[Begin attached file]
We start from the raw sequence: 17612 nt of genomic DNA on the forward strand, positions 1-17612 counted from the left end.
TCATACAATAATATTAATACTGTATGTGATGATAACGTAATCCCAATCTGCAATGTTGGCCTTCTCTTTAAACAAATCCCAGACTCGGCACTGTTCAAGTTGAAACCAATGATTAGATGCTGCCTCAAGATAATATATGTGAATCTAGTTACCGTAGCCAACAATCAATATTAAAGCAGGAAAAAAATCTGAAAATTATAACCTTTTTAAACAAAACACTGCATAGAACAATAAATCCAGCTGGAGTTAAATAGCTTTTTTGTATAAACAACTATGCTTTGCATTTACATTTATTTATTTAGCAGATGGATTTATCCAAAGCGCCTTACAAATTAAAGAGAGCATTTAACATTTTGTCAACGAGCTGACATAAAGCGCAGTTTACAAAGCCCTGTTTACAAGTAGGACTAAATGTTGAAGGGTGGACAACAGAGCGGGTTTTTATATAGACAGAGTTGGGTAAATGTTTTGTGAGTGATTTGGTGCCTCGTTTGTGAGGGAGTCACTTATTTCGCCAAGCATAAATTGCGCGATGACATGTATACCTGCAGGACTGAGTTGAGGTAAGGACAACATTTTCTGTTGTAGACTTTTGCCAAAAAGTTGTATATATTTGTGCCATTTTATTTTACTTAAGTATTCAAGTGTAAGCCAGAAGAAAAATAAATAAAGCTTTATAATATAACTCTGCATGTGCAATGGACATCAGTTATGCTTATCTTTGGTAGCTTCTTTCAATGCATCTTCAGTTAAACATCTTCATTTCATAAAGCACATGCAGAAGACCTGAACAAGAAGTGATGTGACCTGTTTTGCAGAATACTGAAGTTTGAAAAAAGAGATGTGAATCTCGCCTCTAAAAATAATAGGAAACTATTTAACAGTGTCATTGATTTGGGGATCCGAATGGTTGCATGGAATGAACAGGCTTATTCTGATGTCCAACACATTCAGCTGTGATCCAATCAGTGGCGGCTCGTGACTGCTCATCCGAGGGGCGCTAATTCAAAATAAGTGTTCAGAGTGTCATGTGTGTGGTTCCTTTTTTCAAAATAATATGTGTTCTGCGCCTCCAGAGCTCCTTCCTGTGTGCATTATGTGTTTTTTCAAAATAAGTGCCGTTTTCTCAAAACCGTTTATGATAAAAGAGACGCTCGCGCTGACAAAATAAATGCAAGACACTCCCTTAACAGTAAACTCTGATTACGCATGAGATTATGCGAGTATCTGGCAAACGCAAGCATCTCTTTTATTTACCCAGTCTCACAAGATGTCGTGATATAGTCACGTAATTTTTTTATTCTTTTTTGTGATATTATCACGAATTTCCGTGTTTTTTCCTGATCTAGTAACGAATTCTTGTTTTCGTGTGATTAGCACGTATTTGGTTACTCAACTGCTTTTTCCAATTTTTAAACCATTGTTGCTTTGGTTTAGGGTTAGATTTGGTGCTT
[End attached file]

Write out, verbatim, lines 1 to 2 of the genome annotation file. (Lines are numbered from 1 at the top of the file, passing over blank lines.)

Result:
We start from the raw sequence: 17612 nt of genomic DNA on the forward strand, positions 1-17612 counted from the left end.
TCATACAATAATATTAATACTGTATGTGATGATAACGTAATCCCAATCTGCAATGTTGGCCTTCTCTTTAAACAAATCCCAGACTCGGCACTGTTCAAGTTGAAACCAATGATTAGATGCTGCCTCAAGATAATATATGTGAATCTAGTTACCGTAGCCAACAATCAATATTAAAGCAGGAAAAAAATCTGAAAATTATAACCTTTTTAAACAAAACACTGCATAGAACAATAAATCCAGCTGGAGTTAAATAGCTTTTTTGTATAAACAACTATGCTTTGCATTTACATTTATTTATTTAGCAGATGGATTTATCCAAAGCGCCTTACAAATTAAAGAGAGCATTTAACATTTTGTCAACGAGCTGACATAAAGCGCAGTTTACAAAGCCCTGTTTACAAGTAGGACTAAATGTTGAAGGGTGGACAACAGAGCGGGTTTTTATATAGACAGAGTTGGGTAAATGTTTTGTGAGTGATTTGGTGCCTCGTTTGTGAGGGAGTCACTTATTTCGCCAAGCATAAATTGCGCGATGACATGTATACCTGCAGGACTGAGTTGAGGTAAGGACAACATTTTCTGTTGTAGACTTTTGCCAAAAAGTTGTATATATTTGTGCCATTTTATTTTACTTAAGTATTCAAGTGTAAGCCAGAAGAAAAATAAATAAAGCTTTATAATATAACTCTGCATGTGCAATGGACATCAGTTATGCTTATCTTTGGTAGCTTCTTTCAATGCATCTTCAGTTAAACATCTTCATTTCATAAAGCACATGCAGAAGACCTGAACAAGAAGTGATGTGACCTGTTTTGCAGAATACTGAAGTTTGAAAAAAGAGATGTGAATCTCGCCTCTAAAAATAATAGGAAACTATTTAACAGTGTCATTGATTTGGGGATCCGAATGGTTGCATGGAATGAACAGGCTTATTCTGATGTCCAACACATTCAGCTGTGATCCAATCAGTGGCGGCTCGTGACTGCTCATCCGAGGGGCGCTAATTCAAAATAAGTGTTCAGAGTGTCATGTGTGTGGTTCCTTTTTTCAAAATAATATGTGTTCTGCGCCTCCAGAGCTCCTTCCTGTGTGCATTATGTGTTTTTTCAAAATAAGTGCCGTTTTCTCAAAACCGTTTATGATAAAAGAGACGCTCGCGCTGACAAAATAAATGCAAGACACTCCCTTAACAGTAAACTCTGATTACGCATGAGATTATGCGAGTATCTGGCAAACGCAAGCATCTCTTTTATTTACCCAGTCTCACAAGATGTCGTGATATAGTCACGTAATTTTTTTATTCTTTTTTGTGATATTATCACGAATTTCCGTGTTTTTTCCTGATCTAGTAACGAATTCTTGTTTTCGTGTGATTAGCACGTATTTGGTTACTCAACTGCTTTTTCCAATTTTTAAACCATTGTTGCTTTGGTTTAGGGTTAGATTTGGTGCTT